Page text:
Metro agreed to an order from the Federal Transit Administration to give immediate priority to certain repair work before its long-term maintenance plan called SafeTrack is implemented. (WUSA)

Metro said Thursday that it will change the schedule for a huge, year-long subway rebuilding project in an effort to accommodate a new rail-repair directive from the federal government.

Reacting to an order Wednesday from the Federal Transit Administration, “directing [Metro] to take immediate action to give first priority” to certain repair work, Metro spokesman Dan Stessel said the agency will alter the schedule for the rebuilding program, called “SafeTrack.” But he said Metro has not determined whether it can begin the work cited by the FTA as quickly as federal officials want.

The FTA, which assumed responsibility for Metro safety oversight last year, has been increasingly aggressive lately in ordering repair work in a subway riddled with infrastructure problems after years of maintenance neglect.

Stessel said Metro General Manager Paul J. Wiedefeld and the FTA’s acting administrator, Carolyn Flowers, had “a very productive and constructive” conversation Thursday in which Wiedefeld agreed to attempt to give priority to the work listed in the FTA’s order.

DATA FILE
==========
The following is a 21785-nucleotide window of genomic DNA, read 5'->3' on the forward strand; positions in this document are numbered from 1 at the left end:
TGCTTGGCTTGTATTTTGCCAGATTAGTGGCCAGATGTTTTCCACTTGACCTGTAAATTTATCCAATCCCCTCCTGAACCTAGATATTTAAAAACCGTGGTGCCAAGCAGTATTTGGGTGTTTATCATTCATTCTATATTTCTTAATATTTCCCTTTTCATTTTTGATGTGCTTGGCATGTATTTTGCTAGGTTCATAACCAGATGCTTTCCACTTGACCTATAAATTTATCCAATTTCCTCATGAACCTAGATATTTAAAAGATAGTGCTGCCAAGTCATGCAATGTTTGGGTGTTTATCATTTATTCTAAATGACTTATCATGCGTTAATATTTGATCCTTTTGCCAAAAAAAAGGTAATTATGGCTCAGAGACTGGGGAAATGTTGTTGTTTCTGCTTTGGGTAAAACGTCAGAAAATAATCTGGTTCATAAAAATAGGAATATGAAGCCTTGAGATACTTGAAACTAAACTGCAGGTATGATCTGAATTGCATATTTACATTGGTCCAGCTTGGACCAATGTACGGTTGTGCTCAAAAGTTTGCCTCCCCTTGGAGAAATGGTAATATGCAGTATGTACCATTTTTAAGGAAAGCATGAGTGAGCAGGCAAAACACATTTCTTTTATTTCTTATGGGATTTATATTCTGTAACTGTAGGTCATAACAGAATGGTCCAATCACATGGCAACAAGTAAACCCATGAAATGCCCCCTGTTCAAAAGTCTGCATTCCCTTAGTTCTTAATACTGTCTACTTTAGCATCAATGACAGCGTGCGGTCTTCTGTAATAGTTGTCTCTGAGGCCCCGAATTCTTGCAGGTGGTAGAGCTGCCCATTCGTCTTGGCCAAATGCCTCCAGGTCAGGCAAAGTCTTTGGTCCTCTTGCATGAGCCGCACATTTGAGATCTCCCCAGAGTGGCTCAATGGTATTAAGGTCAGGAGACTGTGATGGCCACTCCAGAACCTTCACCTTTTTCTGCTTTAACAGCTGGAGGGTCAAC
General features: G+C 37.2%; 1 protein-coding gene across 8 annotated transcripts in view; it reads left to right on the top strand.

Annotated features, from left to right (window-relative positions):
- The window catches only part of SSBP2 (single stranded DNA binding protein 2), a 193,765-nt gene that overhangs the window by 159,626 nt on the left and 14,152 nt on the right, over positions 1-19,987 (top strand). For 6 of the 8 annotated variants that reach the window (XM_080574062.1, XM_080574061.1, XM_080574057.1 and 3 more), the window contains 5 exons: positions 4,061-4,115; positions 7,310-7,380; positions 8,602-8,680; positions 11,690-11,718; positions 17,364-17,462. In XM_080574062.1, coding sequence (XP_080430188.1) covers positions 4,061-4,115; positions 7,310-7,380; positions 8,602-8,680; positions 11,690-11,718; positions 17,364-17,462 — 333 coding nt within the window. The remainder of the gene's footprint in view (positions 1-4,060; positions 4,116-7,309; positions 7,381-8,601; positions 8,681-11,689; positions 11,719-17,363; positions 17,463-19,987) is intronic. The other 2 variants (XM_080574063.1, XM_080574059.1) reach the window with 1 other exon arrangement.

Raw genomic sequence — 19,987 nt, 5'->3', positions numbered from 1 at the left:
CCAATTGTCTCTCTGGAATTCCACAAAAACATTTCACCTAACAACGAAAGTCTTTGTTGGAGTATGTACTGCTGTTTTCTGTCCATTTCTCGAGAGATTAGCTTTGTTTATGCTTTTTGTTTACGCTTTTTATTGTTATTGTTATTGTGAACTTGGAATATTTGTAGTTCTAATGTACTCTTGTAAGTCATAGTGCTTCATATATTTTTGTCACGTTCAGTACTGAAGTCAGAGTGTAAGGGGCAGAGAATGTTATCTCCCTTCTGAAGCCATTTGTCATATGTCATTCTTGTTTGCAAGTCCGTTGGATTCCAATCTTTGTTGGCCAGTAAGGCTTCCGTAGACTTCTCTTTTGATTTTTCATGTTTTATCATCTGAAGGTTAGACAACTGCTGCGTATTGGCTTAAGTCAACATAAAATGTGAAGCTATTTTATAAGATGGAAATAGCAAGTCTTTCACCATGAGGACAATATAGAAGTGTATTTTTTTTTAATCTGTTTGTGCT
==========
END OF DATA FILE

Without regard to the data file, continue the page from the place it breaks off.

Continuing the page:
But rearranging the schedule for the rebuilding project is “like moving around the pieces of a big puzzle,” Stessel said, explaining why the agency is not yet sure how quickly Metro can begin the work.

The year-long Metrorail rehabilitation plan includes 15 projects that will require the longest stretches of single-tracking and station shutdowns.

Earlier Thursday, Metro’s board chairman, Jack Evans, had said Metro was not ready to immediately comply with the FTA’s directive. Asked whether Metro’s stance on the directive amounted to “pushback” by the transit agency, Evans demurred.

“I wouldn’t necessarily say ‘pushback,’ ” he said. “It’s just trying to understand what [the FTA is] using to arrive at their decisions. And given that our information leads us to a different conclusion, I think we have to sit down and cooperatively discuss this.”

In a statement late Thursday, an FTA spokesman said Flowers, who signed the Wednesday directive, spoke with Wiedefeld and that Metro agreed to “incorporate the FTA’s urgent safety directions” into its long-term subway rebuilding plan.

Metro, in its May 6 announcement of the SafeTrack program, said the projects will be conducted one after another, not simultaneously, to avoid worsening what are bound to be severe disruptions for riders. This week, five days after the draft schedule was unveiled, the FTA ordered two of the projects, set for the summer and fall, to be carried out immediately, saying they are too important to wait.

One of the projects, scheduled for 16 days starting Aug. 20, involves shutting down a stretch of the Orange, Blue and Silver lines from the Eastern Market station to the Orange Line’s Minnesota Avenue station and the Benning Road station on the Blue and Silver lines, a major route between downtown Washington and Prince George’s County.

If that project were to be conducted now, as the FTA ordered, then a heavily traveled section of the subway would be closed while schools are still in session.